“That’s not what conservatives do,” Litaker said, accusing the PSC of being a bloated agency.
Beeker said he didn’t show up for PSC ‘for the money’, but took on the role ‘because I understand what it takes to run a small business and a successful farming operation. and that he wanted to make sure the state had “low rates.” and reliable energy.
Beeker said he’s only made seven out-of-state trips since he was first elected to the CPS in 2014. He said he won’t apologize “for my work in the state of Alabama where I meet Alabamians and the issues they face.”
Beeker, meanwhile, accuses Litaker of accepting money from leftist sources, which Litaker denies.
Also in the Place 2 race is Dadeville’s Robert McCollum, who also accuses the PSC of being too closely tied to special interest groups.
“I want to make sure our rates are fair and we’re treated fairly,” said McCollum, who is 23 and running for office for the first time. He said he had spent the last three years running his own construction, truck rental and vending machine business.
“I want to get back to looking after the people of Alabama and not just the interests of utility companies,” he said.
If elected, McCollum said he would like to work with utility companies to see what kind of programs they have in place to protect against cyberattacks.
In place 1, Oden is challenged by Brent Woodall of Tuscumbia, Stephen McLamb of Guntersville and Tallassee Mayor Johnny Hammock.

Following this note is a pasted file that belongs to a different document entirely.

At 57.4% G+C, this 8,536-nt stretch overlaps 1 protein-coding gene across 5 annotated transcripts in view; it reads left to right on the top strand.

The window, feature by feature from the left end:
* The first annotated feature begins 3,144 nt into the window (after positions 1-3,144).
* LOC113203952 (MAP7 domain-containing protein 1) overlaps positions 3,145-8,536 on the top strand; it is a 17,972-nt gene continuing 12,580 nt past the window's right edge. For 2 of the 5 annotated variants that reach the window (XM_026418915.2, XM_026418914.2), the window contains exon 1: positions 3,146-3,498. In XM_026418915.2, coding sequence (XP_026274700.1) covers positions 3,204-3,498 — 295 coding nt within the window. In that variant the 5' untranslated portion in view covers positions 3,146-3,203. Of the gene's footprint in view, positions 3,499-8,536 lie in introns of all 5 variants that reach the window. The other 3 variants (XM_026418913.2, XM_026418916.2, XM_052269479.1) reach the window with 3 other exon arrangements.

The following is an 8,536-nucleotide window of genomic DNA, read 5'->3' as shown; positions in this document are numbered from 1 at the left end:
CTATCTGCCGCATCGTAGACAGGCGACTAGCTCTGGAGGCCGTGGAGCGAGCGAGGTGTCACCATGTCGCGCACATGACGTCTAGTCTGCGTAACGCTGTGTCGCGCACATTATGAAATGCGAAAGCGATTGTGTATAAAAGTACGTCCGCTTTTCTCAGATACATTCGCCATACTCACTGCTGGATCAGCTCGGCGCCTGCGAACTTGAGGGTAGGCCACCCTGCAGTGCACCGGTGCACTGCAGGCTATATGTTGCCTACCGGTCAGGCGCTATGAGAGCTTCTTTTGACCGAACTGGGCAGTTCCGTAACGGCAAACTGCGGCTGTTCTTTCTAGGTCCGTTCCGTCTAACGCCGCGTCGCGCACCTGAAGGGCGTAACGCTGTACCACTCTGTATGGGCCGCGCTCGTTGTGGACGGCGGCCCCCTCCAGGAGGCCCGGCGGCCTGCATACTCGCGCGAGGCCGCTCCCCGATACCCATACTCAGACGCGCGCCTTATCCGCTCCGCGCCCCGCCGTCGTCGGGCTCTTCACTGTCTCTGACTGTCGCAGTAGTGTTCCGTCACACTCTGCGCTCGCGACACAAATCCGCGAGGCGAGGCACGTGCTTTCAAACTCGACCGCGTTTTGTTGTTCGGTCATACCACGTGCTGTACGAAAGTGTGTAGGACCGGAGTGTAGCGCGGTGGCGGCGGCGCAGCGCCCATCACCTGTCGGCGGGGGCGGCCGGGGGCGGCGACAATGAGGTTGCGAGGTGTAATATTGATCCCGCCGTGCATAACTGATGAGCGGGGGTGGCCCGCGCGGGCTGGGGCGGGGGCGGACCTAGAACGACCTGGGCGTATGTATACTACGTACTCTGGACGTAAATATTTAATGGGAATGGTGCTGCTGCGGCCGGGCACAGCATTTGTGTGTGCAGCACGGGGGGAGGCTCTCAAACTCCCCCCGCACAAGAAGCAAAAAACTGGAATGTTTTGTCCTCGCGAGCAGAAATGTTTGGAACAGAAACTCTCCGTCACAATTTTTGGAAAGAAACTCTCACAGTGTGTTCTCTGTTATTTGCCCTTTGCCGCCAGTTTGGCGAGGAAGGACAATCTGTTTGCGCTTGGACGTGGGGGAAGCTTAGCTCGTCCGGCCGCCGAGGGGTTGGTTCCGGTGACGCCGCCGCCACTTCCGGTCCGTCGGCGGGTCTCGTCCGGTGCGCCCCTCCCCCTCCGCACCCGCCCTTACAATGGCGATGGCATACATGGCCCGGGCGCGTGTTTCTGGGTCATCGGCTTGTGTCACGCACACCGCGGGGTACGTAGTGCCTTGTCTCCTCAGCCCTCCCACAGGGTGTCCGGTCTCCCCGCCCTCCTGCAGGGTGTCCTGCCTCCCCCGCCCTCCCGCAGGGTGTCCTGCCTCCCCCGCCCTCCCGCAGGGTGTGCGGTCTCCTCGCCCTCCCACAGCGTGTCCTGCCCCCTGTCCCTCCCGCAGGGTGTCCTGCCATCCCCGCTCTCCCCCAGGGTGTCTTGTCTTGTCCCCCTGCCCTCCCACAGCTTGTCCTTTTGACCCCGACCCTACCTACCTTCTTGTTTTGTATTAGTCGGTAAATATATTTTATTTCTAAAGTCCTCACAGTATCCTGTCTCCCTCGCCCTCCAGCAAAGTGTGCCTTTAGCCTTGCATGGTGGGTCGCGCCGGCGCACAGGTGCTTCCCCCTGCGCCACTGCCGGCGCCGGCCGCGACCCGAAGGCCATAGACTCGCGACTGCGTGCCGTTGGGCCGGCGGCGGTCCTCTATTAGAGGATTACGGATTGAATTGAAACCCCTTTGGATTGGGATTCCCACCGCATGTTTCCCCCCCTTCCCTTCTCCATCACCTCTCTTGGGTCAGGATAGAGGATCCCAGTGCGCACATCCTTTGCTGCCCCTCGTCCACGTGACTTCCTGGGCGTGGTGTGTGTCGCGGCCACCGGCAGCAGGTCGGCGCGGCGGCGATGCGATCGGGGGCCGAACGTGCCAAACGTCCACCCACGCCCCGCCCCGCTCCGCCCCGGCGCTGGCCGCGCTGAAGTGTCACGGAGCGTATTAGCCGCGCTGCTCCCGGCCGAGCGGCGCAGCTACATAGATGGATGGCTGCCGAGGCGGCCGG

Woodall, in recent weeks, alleges that the PSC diverts excess state utility taxes to the General Fund instead of refunding them to utility customers. He calls it a “hidden tax” sent to the General Fund where it will be “mixed and mutilated with all the tax money legitimately collected and spent on tax projects that people will never benefit from”.
Woodall is an attorney who is also a former prosecutor for the Alabama Attorney General’s Office and the U.S. Attorney for the Middle District of Alabama. He was previously Chief of Staff of the PSC.
Litaker also accused the PSC of directing a “hidden tax” from public services to the General Fund.
Beeker said there was no such thing.
“We never voted to raise a tax on the PSC,” he said. “Our tariffs are fixed by the legislator. Our goal is to be as economical as possible with the money given to the PSC.
Beeker said PSC savings go to the Legislative Assembly, but he added, “I will never waste a penny of the hard-earned money of hard-working Alabamians.”
Solar royalty, diversified energy
Stephen McLamb, a former longtime television journalist, blames the outgoing PSC for failing to establish a solar-friendly utility structure in Alabama.